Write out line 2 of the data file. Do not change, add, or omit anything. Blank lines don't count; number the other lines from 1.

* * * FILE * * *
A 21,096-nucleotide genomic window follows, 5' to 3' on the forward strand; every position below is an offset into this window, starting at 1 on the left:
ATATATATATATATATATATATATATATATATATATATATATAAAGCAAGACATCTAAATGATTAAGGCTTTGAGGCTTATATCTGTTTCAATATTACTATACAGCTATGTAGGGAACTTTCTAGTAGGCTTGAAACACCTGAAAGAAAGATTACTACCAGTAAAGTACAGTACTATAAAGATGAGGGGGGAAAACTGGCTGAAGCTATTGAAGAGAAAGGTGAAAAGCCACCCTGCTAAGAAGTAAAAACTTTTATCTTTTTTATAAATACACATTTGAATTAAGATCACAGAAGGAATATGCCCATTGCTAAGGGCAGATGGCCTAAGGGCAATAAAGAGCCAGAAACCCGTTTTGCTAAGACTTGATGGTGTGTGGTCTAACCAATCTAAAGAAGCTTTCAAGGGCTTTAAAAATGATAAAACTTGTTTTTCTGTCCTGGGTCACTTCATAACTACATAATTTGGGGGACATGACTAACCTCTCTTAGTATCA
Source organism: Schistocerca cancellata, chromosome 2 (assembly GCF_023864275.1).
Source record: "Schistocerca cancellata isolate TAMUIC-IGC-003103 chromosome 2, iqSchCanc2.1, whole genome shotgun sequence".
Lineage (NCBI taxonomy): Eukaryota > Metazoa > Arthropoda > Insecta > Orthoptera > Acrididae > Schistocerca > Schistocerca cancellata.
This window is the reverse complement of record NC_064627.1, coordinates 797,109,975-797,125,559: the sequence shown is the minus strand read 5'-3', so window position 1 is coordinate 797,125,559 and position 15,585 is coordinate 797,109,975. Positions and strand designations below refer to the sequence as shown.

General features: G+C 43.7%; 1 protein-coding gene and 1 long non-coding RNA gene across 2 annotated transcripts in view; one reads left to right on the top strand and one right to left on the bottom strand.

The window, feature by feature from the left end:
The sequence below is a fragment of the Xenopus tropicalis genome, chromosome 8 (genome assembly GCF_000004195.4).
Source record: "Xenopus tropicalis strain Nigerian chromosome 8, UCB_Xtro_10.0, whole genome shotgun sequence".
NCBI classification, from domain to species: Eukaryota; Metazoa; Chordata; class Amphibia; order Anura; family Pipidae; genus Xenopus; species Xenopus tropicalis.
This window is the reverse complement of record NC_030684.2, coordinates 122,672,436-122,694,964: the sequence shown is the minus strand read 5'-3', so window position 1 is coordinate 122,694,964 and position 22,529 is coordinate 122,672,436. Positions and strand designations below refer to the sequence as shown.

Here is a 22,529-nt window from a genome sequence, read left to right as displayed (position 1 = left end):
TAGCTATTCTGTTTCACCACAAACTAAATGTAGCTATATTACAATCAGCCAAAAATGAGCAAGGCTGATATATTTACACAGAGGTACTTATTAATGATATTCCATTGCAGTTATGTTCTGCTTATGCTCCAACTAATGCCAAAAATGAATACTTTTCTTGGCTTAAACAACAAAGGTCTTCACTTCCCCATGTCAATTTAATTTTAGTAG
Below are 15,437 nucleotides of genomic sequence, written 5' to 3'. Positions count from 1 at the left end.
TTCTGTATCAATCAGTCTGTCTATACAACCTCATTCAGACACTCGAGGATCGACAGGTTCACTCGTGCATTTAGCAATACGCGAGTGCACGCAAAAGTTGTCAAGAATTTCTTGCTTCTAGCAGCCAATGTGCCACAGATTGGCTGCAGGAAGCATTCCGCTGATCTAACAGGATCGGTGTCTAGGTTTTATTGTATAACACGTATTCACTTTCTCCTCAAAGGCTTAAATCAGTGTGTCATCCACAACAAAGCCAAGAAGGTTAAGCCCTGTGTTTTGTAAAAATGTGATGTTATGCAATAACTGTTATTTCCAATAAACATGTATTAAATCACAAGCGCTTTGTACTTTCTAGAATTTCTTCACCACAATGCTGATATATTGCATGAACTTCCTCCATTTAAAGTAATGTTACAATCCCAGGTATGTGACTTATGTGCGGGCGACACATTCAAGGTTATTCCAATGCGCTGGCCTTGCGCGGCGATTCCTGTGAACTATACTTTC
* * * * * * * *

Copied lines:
ATATATATATATATATATATATATATATATATATATATATATAAAGCAAGACATCTAAATGATTAAGGCTTTGAGGCTTATATCTGTTTCAATATTACTATACAGCTATGTAGGGAACTTTCTAGTAGGCTTGAAACACCTGAAAGAAAGATTACTACCAGTAAAGTACAGTACTATAAAGATGAGGGGGGAAAACTGGCTGAAGCTATTGAAGAGAAAGGTGAAAAGCCACCCTGCTAAGAAGTAAAAACTTTTATCTTTTTTATAAATACACATTTGAATTAAGATCACAGAAGGAATATGCCCATTGCTAAGGGCAGATGGCCTAAGGGCAATAAAGAGCCAGAAACCCGTTTTGCTAAGACTTGATGGTGTGTGGTCTAACCAATCTAAAGAAGCTTTCAAGGGCTTTAAAAATGATAAAACTTGTTTTTCTGTCCTGGGTCACTTCATAACTACATAATTTGGGGGACATGACTAACCTCTCTTAGTATCA